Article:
- Case Report: Polyarteritis nodosa or complicated Henoch-Schonlein purpura, a rare case. [Journal Article]
- FF1000Res 2018; 7:49
- Background: Polyarteritis nodosa (PAN) is a vasculitis that affects medium sized arteries. PAN is a rare disease and requires a high vilgilance for diagnosis. For instance, PAN and Henoch-Schonlein ...
Background: Polyarteritis nodosa (PAN) is a vasculitis that affects medium sized arteries. PAN is a rare disease and requires a high vilgilance for diagnosis. For instance, PAN and Henoch-Schonlein purpura (HSP) have narrowing differential diagnosis. Here, we report a case of PAN. Case presentation: Our patient was a 65 year old woman that came to hospital due to abdominal pain and skin lesion on the right upper and right lower extremities. All rheumatologic tests were negative. A biopsy of the skin lesion was reported as mild hyperkeratosis, slight spongiosis with intact basal layer. The dermis showed moderate to severe perivascular PMN infiltration with vessel wall degeneration and extravasation of RBCs. A colonoscopy reported diffuse mucosal erythema and erosions were seen in the rectum until 6cm of anal verge. An electromyogram test and nerve conduction velocity study of the upper extremities reported bilateral mild carpal tunnel syndrome, and in the right lower extremities mononeuritis multiplex could not be ruled out. Abdominopelvic CT scan reported diffuse wall thickening of terminal ileum associated with mesenteric fat and narrow enhancement of inferior Mesenteric artery with patchy filling defect. After evaluation, the patient received corticosteroid pulses plus cyclophosphamide. Conclusion: Diagnosis and treatment of PAN is important and PAN should be considered in a patient with skin lesions and neurological impairment.
- mRNA treatment produces sustained expression of enzymatically active human ADAMTS13 in mice. [Journal Article]
- SRSci Rep 2018 May 18; 8(1):7859
- Thrombotic thrombocytopenic purpura (TTP) is primarily caused by deficiency of ADAMTS13 within the blood stream due to either genetic defects or presence of inhibitory autoantibodies. Preclinical and...
Thrombotic thrombocytopenic purpura (TTP) is primarily caused by deficiency of ADAMTS13 within the blood stream due to either genetic defects or presence of inhibitory autoantibodies. Preclinical and clinical studies suggest that enzyme replacement therapy with recombinant human ADAMTS13 protein (rhADAMTS13) is effective and safe in treatment of TTP. However, frequent dosing would be required due to the relatively short half-life of rhADAMTS13 in circulation as well as the presence of inhibitory autoantibodies that collectively result in the poor pharmacological profile of rhADAMTS13. With technical breakthroughs in exploring mRNA as therapeutics, we hypothesized that restoration of ADAMTS13 activity for a prolonged duration of time can be achieved through systemic dosing of mRNA, wherein the dosed mRNA would utilize hepatic cells as bioreactors for continuous production of ADAMTS13. To test this hypothesis, mRNA encoding human ADAMTS13 WT or an ADAMTS13 variant, that had demonstrated resistance to predominant clinical TTP autoantibodies, was formulated in lipid nano-particles for liver-targeted delivery. In both ADAMTS13-sufficient and -deficient mice, a single dose of the formulated mRNAs at 1 mg/kg resulted in expression of hADAMTS13 at or above therapeutically relevant levels in mice for up to five days. This proof-of-concept study suggests that mRNA therapy could provide a novel approach for TTP treatment.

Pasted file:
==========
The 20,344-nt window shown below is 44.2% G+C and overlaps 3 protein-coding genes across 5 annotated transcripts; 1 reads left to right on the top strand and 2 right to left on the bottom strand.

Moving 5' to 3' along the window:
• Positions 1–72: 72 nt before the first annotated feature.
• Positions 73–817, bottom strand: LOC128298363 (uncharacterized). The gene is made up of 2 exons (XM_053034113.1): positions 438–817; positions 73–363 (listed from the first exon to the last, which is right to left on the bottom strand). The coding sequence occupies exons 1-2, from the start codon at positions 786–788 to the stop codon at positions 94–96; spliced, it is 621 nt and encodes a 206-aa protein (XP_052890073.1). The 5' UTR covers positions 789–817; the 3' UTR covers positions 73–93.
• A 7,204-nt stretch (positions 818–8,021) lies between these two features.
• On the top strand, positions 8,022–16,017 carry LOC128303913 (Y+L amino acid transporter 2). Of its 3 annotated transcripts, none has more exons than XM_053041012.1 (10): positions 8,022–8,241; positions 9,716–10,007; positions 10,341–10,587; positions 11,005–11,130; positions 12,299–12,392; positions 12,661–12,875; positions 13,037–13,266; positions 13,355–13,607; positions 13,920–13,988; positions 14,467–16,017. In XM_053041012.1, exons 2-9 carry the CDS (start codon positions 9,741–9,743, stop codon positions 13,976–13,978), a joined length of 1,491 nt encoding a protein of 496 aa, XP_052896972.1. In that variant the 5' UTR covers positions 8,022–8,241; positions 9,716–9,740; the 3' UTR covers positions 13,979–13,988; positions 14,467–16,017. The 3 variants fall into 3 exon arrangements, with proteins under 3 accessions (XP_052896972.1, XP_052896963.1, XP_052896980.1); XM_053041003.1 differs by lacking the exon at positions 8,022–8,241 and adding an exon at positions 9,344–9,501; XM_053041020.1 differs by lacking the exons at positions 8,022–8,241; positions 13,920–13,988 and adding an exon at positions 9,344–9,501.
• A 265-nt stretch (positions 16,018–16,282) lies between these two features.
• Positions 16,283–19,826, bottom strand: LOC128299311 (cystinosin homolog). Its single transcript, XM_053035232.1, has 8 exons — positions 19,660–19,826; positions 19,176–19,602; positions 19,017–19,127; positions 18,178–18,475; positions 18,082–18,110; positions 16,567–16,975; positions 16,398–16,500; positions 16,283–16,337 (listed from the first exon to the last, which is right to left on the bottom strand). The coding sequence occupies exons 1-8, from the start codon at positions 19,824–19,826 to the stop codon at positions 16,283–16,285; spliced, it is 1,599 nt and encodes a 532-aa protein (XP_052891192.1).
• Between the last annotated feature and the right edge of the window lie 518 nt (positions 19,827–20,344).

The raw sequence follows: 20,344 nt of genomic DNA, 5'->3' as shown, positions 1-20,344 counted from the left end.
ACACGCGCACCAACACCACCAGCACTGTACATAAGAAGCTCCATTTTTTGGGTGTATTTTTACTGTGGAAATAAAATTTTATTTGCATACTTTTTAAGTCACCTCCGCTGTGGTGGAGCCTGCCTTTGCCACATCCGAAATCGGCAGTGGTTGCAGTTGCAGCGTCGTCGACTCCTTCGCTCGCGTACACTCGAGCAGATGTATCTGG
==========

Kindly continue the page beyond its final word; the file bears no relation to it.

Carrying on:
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- IgA vasculitis as a presentation of human immunodeficiency virus infection. [Journal Article]
- RCReumatol Clin 2018 May 15
- IgA vasculitis is a small-vessel vasculitis mediated by immune complexes. In clinical terms, it is characterized by palpable purpura in the lower limbs, joint involvement in the form of arthralgia or...
IgA vasculitis is a small-vessel vasculitis mediated by immune complexes. In clinical terms, it is characterized by palpable purpura in the lower limbs, joint involvement in the form of arthralgia or arthritis, and gastrointestinal and renal involvement (this will mark a poorer prognosis in adults). Infectious processes, mainly in the upper respiratory tract, are frequently found to be triggers. On the other hand, human immunodeficiency virus (HIV) causes immune dysfunction, which triggers hypergammaglobulinemia and can trigger autoimmune disorders. At times, this can affect the vascular endothelium, giving rise to vasculitic manifestations, although there are few reports in the literature of its role in the presentation of HIV.